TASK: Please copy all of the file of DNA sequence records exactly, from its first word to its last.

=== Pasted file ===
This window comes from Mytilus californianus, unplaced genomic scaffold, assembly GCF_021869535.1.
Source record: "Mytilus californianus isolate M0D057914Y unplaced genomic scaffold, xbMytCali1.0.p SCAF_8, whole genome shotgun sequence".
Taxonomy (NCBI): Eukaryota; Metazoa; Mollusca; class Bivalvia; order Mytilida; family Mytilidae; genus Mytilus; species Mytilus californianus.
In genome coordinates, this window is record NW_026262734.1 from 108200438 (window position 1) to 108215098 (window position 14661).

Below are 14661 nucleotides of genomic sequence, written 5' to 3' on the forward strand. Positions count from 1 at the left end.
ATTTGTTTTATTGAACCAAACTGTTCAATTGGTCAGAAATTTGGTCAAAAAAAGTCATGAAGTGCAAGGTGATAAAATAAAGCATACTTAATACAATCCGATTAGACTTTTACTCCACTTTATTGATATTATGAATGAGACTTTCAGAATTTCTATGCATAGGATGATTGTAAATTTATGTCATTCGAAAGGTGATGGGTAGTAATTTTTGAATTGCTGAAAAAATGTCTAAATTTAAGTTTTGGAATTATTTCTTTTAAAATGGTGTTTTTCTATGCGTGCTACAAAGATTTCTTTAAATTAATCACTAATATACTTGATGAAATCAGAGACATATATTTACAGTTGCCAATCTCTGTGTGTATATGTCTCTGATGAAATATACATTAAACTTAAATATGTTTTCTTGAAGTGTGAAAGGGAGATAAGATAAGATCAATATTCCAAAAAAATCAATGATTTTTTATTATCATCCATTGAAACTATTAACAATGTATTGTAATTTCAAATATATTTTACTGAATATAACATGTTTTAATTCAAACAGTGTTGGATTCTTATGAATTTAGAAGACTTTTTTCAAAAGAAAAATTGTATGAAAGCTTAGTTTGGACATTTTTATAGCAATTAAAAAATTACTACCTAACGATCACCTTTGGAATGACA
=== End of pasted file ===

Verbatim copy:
This window comes from Mytilus californianus, unplaced genomic scaffold, assembly GCF_021869535.1.
Source record: "Mytilus californianus isolate M0D057914Y unplaced genomic scaffold, xbMytCali1.0.p SCAF_8, whole genome shotgun sequence".
Taxonomy (NCBI): Eukaryota; Metazoa; Mollusca; class Bivalvia; order Mytilida; family Mytilidae; genus Mytilus; species Mytilus californianus.
In genome coordinates, this window is record NW_026262734.1 from 108200438 (window position 1) to 108215098 (window position 14661).

Below are 14661 nucleotides of genomic sequence, written 5' to 3' on the forward strand. Positions count from 1 at the left end.
ATTTGTTTTATTGAACCAAACTGTTCAATTGGTCAGAAATTTGGTCAAAAAAAGTCATGAAGTGCAAGGTGATAAAATAAAGCATACTTAATACAATCCGATTAGACTTTTACTCCACTTTATTGATATTATGAATGAGACTTTCAGAATTTCTATGCATAGGATGATTGTAAATTTATGTCATTCGAAAGGTGATGGGTAGTAATTTTTGAATTGCTGAAAAAATGTCTAAATTTAAGTTTTGGAATTATTTCTTTTAAAATGGTGTTTTTCTATGCGTGCTACAAAGATTTCTTTAAATTAATCACTAATATACTTGATGAAATCAGAGACATATATTTACAGTTGCCAATCTCTGTGTGTATATGTCTCTGATGAAATATACATTAAACTTAAATATGTTTTCTTGAAGTGTGAAAGGGAGATAAGATAAGATCAATATTCCAAAAAAATCAATGATTTTTTATTATCATCCATTGAAACTATTAACAATGTATTGTAATTTCAAATATATTTTACTGAATATAACATGTTTTAATTCAAACAGTGTTGGATTCTTATGAATTTAGAAGACTTTTTTCAAAAGAAAAATTGTATGAAAGCTTAGTTTGGACATTTTTATAGCAATTAAAAAATTACTACCTAACGATCACCTTTGGAATGACA